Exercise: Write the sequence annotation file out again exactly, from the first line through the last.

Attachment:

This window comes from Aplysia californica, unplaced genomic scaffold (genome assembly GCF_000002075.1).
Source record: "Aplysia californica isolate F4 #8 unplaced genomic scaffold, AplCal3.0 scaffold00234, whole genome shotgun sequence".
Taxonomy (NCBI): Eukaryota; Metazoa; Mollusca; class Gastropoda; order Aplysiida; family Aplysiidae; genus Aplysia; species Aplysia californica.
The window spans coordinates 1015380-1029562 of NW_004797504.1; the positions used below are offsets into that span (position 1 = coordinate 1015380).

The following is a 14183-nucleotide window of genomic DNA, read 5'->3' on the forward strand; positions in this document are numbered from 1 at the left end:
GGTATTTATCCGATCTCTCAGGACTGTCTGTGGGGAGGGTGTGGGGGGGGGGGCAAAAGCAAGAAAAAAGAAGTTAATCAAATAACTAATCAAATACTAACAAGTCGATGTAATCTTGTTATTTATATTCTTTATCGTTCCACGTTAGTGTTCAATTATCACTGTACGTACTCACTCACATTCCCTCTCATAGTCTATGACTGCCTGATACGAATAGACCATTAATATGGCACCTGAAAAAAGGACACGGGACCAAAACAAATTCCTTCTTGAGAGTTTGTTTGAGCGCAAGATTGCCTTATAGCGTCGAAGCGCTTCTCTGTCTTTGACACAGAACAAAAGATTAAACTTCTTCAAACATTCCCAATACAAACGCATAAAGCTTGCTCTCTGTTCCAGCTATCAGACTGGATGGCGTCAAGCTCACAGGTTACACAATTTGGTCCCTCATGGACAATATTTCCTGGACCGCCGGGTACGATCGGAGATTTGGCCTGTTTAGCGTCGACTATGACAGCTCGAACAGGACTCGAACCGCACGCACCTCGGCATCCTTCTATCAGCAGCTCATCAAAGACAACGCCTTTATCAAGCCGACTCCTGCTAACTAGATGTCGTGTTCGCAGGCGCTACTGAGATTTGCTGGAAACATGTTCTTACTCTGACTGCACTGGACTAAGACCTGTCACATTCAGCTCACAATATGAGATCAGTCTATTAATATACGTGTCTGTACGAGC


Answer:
This window comes from Aplysia californica, unplaced genomic scaffold (genome assembly GCF_000002075.1).
Source record: "Aplysia californica isolate F4 #8 unplaced genomic scaffold, AplCal3.0 scaffold00234, whole genome shotgun sequence".
Taxonomy (NCBI): Eukaryota; Metazoa; Mollusca; class Gastropoda; order Aplysiida; family Aplysiidae; genus Aplysia; species Aplysia californica.
The window spans coordinates 1015380-1029562 of NW_004797504.1; the positions used below are offsets into that span (position 1 = coordinate 1015380).

The following is a 14183-nucleotide window of genomic DNA, read 5'->3' on the forward strand; positions in this document are numbered from 1 at the left end:
GGTATTTATCCGATCTCTCAGGACTGTCTGTGGGGAGGGTGTGGGGGGGGGGGCAAAAGCAAGAAAAAAGAAGTTAATCAAATAACTAATCAAATACTAACAAGTCGATGTAATCTTGTTATTTATATTCTTTATCGTTCCACGTTAGTGTTCAATTATCACTGTACGTACTCACTCACATTCCCTCTCATAGTCTATGACTGCCTGATACGAATAGACCATTAATATGGCACCTGAAAAAAGGACACGGGACCAAAACAAATTCCTTCTTGAGAGTTTGTTTGAGCGCAAGATTGCCTTATAGCGTCGAAGCGCTTCTCTGTCTTTGACACAGAACAAAAGATTAAACTTCTTCAAACATTCCCAATACAAACGCATAAAGCTTGCTCTCTGTTCCAGCTATCAGACTGGATGGCGTCAAGCTCACAGGTTACACAATTTGGTCCCTCATGGACAATATTTCCTGGACCGCCGGGTACGATCGGAGATTTGGCCTGTTTAGCGTCGACTATGACAGCTCGAACAGGACTCGAACCGCACGCACCTCGGCATCCTTCTATCAGCAGCTCATCAAAGACAACGCCTTTATCAAGCCGACTCCTGCTAACTAGATGTCGTGTTCGCAGGCGCTACTGAGATTTGCTGGAAACATGTTCTTACTCTGACTGCACTGGACTAAGACCTGTCACATTCAGCTCACAATATGAGATCAGTCTATTAATATACGTGTCTGTACGAGC